Sevan adapts circular floaters for future regasification, FLNG needs
Sevan Marine is developing new applications for its cylindrical floater technology. To date, the Arendal, Norway-based contractor has designed and supplied floaters for use as FPSOs, drilling rigs and accommodation units. More recently, its focus has been on concepts for floating storage and offloading units; gas-handling operations such as FLNG and floating storage and regasification; and studies for power plants and carbon capture.
|Sevan platform outfitted with 700-MW power plant. (Photo courtesy Sevan Marine)|
Sevan Marine is developing new applications for its cylindrical floater technology. To date, the Arendal, Norway-based contractor has designed and supplied floaters for use as FPSOs, drilling rigs and accommodation units: It delivered its first flotel to Teekay in February. More recently, its focus has been on concepts for floating storage and offloading units (FSO); gas-handling operations such as FLNG and floating storage and regasification (FSRU); and studies for power plants and carbon capture.
The company has now developed an offshore regasification/power generation concept intended that could meet Japan's energy needs in the post-Fukushima age, as the country seeks to switch out of nuclear power and replace it largely with imported gas and renewable energy.
Sevan delivered a presentation to Japanese utility companies in December, according to Chief Business Development Officer Fredrik Major. The proposal also met with interest in government circles – a representative of the Japanese energy ministry accompanied Major and his colleagues while they were in the country, and ministry representatives expressed their intention of promoting funding for a study of the concept.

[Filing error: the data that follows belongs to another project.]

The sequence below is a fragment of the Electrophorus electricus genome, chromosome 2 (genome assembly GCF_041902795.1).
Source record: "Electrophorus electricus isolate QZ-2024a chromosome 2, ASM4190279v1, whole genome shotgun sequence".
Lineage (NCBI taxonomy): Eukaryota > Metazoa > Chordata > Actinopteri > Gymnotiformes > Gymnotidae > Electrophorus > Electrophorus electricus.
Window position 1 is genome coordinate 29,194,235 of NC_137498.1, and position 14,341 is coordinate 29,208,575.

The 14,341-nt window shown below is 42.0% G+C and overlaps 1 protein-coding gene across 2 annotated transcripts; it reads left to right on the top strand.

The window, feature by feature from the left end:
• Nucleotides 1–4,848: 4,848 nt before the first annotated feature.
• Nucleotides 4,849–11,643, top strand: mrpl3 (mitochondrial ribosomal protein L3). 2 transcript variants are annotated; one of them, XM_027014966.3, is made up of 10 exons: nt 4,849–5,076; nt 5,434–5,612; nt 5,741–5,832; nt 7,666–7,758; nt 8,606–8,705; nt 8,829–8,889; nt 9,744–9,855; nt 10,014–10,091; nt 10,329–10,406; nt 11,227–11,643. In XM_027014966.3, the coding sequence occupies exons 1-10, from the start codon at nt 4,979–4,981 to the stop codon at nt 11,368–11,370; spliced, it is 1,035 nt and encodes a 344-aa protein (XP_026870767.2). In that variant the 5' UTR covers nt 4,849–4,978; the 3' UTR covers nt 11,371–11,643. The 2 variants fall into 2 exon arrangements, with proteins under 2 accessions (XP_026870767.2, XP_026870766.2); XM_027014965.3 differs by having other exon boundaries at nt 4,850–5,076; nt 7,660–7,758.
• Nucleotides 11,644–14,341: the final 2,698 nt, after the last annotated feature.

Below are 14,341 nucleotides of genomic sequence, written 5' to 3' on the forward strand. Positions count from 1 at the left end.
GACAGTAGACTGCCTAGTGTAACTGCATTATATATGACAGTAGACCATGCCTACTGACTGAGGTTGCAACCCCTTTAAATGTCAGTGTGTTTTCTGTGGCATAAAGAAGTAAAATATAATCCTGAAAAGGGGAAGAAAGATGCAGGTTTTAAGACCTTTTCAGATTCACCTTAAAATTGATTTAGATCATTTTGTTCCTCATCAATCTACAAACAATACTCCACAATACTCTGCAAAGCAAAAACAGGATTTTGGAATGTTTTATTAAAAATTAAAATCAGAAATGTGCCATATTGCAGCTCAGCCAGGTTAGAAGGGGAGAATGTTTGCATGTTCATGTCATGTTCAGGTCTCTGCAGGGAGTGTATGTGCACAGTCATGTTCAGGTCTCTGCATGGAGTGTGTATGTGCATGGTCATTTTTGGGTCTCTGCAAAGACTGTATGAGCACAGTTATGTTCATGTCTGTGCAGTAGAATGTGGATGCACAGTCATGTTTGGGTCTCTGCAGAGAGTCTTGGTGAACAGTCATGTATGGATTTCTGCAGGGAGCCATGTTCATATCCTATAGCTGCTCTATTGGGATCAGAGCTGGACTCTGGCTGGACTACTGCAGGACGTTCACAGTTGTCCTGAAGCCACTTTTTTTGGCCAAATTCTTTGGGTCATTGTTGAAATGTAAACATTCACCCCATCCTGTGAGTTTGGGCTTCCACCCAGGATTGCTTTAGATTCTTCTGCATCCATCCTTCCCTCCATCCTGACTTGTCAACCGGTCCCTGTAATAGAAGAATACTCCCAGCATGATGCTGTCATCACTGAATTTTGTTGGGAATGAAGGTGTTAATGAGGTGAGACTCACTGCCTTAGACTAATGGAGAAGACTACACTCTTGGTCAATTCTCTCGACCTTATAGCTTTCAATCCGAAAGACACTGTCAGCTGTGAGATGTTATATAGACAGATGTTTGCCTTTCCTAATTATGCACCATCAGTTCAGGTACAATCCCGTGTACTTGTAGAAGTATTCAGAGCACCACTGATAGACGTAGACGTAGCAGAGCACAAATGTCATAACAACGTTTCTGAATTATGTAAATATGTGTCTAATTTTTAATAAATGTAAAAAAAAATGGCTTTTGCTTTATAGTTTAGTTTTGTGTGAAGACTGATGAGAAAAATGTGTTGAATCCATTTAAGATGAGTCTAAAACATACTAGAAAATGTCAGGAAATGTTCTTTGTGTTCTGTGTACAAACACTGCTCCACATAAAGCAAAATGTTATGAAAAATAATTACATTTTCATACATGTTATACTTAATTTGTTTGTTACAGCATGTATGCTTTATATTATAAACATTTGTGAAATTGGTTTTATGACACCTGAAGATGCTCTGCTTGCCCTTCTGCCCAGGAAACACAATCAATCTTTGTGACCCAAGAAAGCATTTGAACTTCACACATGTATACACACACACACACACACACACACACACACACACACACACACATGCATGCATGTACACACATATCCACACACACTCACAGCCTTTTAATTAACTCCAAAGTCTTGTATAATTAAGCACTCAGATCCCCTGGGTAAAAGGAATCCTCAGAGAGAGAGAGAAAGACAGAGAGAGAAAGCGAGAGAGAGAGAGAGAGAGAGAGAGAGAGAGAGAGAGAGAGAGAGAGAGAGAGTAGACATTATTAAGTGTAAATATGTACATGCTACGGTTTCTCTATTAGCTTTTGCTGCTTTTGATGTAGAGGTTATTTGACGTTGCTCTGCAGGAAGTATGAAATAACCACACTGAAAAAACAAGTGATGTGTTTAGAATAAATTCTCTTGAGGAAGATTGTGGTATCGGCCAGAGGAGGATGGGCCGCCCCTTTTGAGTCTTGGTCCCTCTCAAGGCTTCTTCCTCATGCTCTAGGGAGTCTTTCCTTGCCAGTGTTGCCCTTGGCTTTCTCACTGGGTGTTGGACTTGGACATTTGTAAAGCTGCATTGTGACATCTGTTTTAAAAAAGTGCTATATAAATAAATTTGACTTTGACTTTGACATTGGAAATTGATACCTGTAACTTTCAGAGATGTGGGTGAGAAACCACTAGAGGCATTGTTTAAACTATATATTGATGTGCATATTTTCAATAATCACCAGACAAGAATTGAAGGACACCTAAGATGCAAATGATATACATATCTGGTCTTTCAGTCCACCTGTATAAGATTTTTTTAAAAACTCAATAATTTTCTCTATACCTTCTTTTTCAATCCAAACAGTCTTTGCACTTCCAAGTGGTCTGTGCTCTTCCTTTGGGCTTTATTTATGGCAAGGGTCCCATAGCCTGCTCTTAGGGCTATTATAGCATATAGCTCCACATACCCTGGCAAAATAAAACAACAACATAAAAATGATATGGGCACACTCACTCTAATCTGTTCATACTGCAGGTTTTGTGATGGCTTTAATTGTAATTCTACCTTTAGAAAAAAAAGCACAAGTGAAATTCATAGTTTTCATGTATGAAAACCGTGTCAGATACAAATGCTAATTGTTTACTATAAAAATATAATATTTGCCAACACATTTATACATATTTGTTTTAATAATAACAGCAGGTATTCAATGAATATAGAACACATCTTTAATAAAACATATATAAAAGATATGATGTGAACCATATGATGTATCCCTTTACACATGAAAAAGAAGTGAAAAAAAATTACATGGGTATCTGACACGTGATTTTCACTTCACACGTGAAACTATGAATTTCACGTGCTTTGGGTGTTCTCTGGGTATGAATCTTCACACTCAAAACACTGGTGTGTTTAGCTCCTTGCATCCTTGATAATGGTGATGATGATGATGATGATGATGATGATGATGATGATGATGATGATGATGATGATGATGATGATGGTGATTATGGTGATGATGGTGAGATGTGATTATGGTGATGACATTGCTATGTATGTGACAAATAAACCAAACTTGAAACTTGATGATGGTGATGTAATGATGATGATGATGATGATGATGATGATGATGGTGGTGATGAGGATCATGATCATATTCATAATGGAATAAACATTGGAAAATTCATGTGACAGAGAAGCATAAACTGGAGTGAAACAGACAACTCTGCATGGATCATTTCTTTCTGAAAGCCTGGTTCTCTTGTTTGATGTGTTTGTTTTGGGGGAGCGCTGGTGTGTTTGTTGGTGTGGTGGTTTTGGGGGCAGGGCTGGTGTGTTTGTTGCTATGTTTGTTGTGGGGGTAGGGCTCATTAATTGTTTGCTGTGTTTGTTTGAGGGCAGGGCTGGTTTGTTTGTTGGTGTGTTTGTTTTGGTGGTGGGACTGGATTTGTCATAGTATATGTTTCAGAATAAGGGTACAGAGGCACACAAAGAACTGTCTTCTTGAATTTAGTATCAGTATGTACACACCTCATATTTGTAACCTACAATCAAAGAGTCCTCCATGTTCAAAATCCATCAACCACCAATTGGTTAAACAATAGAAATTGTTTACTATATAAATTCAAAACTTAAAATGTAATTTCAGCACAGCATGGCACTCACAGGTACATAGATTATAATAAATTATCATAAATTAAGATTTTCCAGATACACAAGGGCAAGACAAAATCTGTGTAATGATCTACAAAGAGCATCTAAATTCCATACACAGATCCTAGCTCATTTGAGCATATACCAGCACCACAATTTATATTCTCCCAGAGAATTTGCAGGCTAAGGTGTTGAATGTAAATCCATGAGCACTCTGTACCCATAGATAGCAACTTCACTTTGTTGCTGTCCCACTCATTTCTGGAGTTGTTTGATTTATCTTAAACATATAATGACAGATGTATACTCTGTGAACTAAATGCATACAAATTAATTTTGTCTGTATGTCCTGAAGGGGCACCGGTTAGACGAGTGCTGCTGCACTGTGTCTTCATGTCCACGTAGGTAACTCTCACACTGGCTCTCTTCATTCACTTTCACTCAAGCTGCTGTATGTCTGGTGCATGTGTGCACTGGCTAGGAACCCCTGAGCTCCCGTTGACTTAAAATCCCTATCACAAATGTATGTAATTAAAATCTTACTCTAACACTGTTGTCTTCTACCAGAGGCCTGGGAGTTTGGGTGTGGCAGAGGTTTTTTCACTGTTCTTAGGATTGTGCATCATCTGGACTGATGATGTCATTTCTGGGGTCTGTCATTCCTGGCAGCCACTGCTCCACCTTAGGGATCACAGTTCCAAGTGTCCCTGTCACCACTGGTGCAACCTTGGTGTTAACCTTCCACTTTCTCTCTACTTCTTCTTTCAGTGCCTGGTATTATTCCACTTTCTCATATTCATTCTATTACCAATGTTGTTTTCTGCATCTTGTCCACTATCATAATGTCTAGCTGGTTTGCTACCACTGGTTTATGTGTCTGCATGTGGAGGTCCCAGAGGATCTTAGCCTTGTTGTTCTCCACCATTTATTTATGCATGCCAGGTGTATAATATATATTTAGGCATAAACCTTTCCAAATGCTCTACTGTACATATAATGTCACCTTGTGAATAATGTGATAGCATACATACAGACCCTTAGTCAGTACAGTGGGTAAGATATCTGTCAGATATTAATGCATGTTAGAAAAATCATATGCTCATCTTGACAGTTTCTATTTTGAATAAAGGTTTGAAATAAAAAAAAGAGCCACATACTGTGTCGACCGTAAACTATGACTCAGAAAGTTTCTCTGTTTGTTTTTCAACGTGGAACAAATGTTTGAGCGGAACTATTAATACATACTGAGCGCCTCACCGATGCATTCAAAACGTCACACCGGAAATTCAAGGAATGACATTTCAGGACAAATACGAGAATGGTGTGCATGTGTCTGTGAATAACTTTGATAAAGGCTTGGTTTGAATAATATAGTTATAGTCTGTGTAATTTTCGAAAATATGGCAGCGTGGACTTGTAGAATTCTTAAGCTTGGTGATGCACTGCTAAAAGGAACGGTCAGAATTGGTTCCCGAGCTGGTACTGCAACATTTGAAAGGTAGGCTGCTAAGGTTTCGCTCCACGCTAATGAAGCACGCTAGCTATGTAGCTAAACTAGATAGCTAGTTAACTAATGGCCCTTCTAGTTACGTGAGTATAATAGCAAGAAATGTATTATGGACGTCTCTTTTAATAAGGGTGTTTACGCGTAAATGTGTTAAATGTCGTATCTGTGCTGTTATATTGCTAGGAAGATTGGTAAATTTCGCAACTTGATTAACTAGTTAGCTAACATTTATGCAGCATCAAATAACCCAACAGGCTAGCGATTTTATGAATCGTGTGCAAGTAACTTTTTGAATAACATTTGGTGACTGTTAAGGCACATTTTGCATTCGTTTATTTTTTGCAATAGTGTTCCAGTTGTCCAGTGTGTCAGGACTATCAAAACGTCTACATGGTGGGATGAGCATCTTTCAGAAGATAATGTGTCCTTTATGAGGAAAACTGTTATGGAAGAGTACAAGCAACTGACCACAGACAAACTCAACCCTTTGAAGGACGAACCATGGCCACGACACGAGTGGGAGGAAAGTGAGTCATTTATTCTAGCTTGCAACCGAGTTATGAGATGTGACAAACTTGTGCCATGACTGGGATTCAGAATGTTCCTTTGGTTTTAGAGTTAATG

While Japan has long been a large-scale importer of LNG, one particular advantage of floating regasification is that the operation can take place far from shore and is therefore safe from the risk of earthquakes and tsunamis, as well as being remote from inhabited areas. By adding a power plant, the need for an onshore gas terminal and electricity plant is also eliminated.
The floater that Sevan envisages for these operations is a mid-size unit, the same as its FLNG unit. Regasification requires less equipment than liquefaction, thereby freeing up space for the power plant. Sevan's process subsidiary KANFA Aragon would engineer the regasification facilities, while the company's partnership with Siemens would take care of the power generation. This would use Siemens' widely-sold SGT-800 combined-cycle industrial gas turbine.
The application would require two 350 MW blocks, each comprising five SGT-800 gas turbine generator sets, five heat recovery steam generators and one SST-900 steam turbine generator set. Generation efficiency is close to 55%. Siemens would also be responsible for design of the power transmission facilities. Power could be transferred ashore as either high-voltage AC or DC current. Sevan foresees a four-year period from front-end engineering and design (FEED) through construction and outfitting to delivery of a fully commissioned unit.
DNV GL has also been involved in the concept development, providing safety and risk evaluations and third-party verification as well as overseeing regulatory compliance.